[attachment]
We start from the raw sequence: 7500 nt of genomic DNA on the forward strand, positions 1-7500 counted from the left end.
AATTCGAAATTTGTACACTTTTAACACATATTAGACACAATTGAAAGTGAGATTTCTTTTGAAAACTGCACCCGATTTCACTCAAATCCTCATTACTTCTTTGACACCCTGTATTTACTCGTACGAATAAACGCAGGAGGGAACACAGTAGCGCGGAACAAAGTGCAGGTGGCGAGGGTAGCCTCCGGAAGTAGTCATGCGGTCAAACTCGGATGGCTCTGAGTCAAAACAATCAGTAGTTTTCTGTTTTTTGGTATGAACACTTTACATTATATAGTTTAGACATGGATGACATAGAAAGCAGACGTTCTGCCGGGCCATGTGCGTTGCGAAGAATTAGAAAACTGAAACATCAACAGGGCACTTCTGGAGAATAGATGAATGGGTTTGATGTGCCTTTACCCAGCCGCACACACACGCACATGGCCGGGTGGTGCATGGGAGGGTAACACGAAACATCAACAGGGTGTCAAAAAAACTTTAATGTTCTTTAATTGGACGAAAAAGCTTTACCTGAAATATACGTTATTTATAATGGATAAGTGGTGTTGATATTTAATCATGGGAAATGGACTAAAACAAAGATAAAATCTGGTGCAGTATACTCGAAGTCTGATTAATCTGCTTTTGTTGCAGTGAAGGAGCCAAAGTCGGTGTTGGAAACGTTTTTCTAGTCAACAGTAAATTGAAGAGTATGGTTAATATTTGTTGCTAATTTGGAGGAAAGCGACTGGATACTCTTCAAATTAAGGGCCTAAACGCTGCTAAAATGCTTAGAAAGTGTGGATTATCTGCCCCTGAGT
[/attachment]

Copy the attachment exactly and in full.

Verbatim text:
We start from the raw sequence: 7500 nt of genomic DNA on the forward strand, positions 1-7500 counted from the left end.
AATTCGAAATTTGTACACTTTTAACACATATTAGACACAATTGAAAGTGAGATTTCTTTTGAAAACTGCACCCGATTTCACTCAAATCCTCATTACTTCTTTGACACCCTGTATTTACTCGTACGAATAAACGCAGGAGGGAACACAGTAGCGCGGAACAAAGTGCAGGTGGCGAGGGTAGCCTCCGGAAGTAGTCATGCGGTCAAACTCGGATGGCTCTGAGTCAAAACAATCAGTAGTTTTCTGTTTTTTGGTATGAACACTTTACATTATATAGTTTAGACATGGATGACATAGAAAGCAGACGTTCTGCCGGGCCATGTGCGTTGCGAAGAATTAGAAAACTGAAACATCAACAGGGCACTTCTGGAGAATAGATGAATGGGTTTGATGTGCCTTTACCCAGCCGCACACACACGCACATGGCCGGGTGGTGCATGGGAGGGTAACACGAAACATCAACAGGGTGTCAAAAAAACTTTAATGTTCTTTAATTGGACGAAAAAGCTTTACCTGAAATATACGTTATTTATAATGGATAAGTGGTGTTGATATTTAATCATGGGAAATGGACTAAAACAAAGATAAAATCTGGTGCAGTATACTCGAAGTCTGATTAATCTGCTTTTGTTGCAGTGAAGGAGCCAAAGTCGGTGTTGGAAACGTTTTTCTAGTCAACAGTAAATTGAAGAGTATGGTTAATATTTGTTGCTAATTTGGAGGAAAGCGACTGGATACTCTTCAAATTAAGGGCCTAAACGCTGCTAAAATGCTTAGAAAGTGTGGATTATCTGCCCCTGAGT